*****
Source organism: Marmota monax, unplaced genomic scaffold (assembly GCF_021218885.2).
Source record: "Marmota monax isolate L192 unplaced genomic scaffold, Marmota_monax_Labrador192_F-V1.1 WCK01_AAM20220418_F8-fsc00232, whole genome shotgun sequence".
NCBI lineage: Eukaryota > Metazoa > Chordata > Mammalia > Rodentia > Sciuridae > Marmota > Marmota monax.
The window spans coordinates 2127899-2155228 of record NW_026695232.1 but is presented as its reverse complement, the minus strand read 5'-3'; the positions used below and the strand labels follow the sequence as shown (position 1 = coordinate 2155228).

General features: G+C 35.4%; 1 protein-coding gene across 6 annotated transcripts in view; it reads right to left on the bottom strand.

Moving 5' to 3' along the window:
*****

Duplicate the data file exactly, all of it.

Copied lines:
Source organism: Marmota monax, unplaced genomic scaffold (assembly GCF_021218885.2).
Source record: "Marmota monax isolate L192 unplaced genomic scaffold, Marmota_monax_Labrador192_F-V1.1 WCK01_AAM20220418_F8-fsc00232, whole genome shotgun sequence".
NCBI lineage: Eukaryota > Metazoa > Chordata > Mammalia > Rodentia > Sciuridae > Marmota > Marmota monax.
The window spans coordinates 2127899-2155228 of record NW_026695232.1 but is presented as its reverse complement, the minus strand read 5'-3'; the positions used below and the strand labels follow the sequence as shown (position 1 = coordinate 2155228).

General features: G+C 35.4%; 1 protein-coding gene across 6 annotated transcripts in view; it reads right to left on the bottom strand.

Moving 5' to 3' along the window: